In his perfect-pitch prose, Pinker makes the case that although many people decry the times in which we live, he disagrees, in essence saying, “let the good times roll.“ He doesn’t think we’re nearing the end of The Enlightenment, either — he thinks it’s a set of ideas and a way of reasoning that can and should be renewed with each successive generation.
He cites numerous statistics showing how people are richer, wealthier, and live longer than any other time in history. There are hundreds of examples that give ample reason for optimism as we navigate this era of confusion and frustration in U.S. and world politics.
Enlightenment Now is a long and dense book, but be sure to read it all the way to the end, because all through this masterful narrative of our society, there are some of the most profound paragraphs, pages and chapters I’ve ever read.
This is one of my favorite books of all time, perhaps my most favorite. I need a long time to think about and sort out all the ideas in this book. After spending the past month reading and studying it, it’s become clear to me that I need to adjust my point of view on many issues. One thing is certain: I will carry with me the ideas, concepts, and most importantly, the way of thinking that I’ve learned in Enlightenment Now for the rest of my life.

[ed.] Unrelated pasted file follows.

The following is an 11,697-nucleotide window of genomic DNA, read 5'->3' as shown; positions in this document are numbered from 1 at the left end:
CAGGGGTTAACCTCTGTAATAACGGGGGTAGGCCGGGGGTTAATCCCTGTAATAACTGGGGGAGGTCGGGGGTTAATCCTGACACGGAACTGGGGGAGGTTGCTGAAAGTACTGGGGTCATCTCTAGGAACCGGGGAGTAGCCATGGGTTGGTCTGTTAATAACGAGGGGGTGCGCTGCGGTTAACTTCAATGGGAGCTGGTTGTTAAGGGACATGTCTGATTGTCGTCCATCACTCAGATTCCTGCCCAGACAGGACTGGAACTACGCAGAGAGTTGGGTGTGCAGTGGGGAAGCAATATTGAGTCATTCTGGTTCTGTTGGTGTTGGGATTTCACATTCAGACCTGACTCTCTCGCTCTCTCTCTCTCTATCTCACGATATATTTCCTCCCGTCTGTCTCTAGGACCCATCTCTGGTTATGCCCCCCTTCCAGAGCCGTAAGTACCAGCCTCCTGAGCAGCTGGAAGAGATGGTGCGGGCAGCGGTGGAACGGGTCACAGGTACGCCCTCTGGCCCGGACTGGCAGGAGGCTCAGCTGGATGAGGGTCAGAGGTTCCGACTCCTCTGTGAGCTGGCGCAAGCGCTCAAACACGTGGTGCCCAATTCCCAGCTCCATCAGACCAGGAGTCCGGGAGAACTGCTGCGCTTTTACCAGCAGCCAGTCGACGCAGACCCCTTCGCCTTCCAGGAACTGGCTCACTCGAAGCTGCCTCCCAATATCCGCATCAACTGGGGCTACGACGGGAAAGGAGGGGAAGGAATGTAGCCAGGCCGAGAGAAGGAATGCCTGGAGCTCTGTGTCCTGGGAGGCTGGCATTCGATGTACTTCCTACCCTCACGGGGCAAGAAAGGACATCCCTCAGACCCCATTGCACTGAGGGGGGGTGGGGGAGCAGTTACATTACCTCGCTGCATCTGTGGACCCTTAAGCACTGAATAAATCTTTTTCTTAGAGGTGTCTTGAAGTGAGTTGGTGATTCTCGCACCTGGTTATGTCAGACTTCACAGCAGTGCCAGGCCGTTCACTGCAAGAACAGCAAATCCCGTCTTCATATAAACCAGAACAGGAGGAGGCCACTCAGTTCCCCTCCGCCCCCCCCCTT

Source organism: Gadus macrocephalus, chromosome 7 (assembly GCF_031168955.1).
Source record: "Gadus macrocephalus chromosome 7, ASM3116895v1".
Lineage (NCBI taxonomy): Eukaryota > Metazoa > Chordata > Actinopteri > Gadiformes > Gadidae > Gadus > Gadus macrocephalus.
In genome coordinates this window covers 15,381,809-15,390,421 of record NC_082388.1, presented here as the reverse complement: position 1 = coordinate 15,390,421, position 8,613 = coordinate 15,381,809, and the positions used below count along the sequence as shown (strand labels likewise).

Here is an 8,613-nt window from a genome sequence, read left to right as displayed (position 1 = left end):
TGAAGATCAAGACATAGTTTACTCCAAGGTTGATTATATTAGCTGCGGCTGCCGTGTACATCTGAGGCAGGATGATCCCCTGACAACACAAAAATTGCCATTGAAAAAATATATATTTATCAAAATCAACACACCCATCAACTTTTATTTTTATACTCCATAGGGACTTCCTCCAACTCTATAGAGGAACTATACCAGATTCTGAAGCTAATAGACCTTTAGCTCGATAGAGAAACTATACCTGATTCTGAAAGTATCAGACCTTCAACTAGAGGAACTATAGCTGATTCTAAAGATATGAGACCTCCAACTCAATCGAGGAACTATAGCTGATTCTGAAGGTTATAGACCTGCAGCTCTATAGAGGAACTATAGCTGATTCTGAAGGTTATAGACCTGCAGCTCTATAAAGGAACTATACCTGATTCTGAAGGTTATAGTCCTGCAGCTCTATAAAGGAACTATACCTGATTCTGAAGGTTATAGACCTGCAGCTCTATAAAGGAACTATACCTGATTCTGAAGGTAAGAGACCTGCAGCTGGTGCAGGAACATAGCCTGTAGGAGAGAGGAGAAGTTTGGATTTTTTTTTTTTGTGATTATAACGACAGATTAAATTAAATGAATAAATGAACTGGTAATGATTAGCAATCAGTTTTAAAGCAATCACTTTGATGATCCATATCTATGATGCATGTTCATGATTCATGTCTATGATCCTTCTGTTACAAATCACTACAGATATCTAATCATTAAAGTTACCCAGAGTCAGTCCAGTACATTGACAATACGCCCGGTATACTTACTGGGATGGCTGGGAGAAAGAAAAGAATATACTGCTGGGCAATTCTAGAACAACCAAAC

After reading Michael Wolff’s new book Fire and Fury, I’m now certain that Donald Trump is by far the least competent and most insane president to ever occupy the White House.
This blow-by-blow eyewitness account, supported by recordings of most of the conversations, is a shocking tour through the infighting, hate, and total incompetence of the entire staff of the Trump Administration. The only sane people in the building must be the Secret Service agents, kitchen workers and lawn care staff.
After reading this well-written, gripping and true horror story, I can only conclude that our country is in the deepest trouble it’s ever encountered in its 241-year history. I’m also even more disappointed than ever in everyone who was conned into voting for this monster.
Even though I suspect not every word of this book is true, I think most of it is. Page after page, Trump’s true personality makes its loathsome and toxic presence evident. The most frustrating aspect of this is that this pathetic, incredibly stupid individual was completely transparent about what we would be getting if he became president. And he still won the election!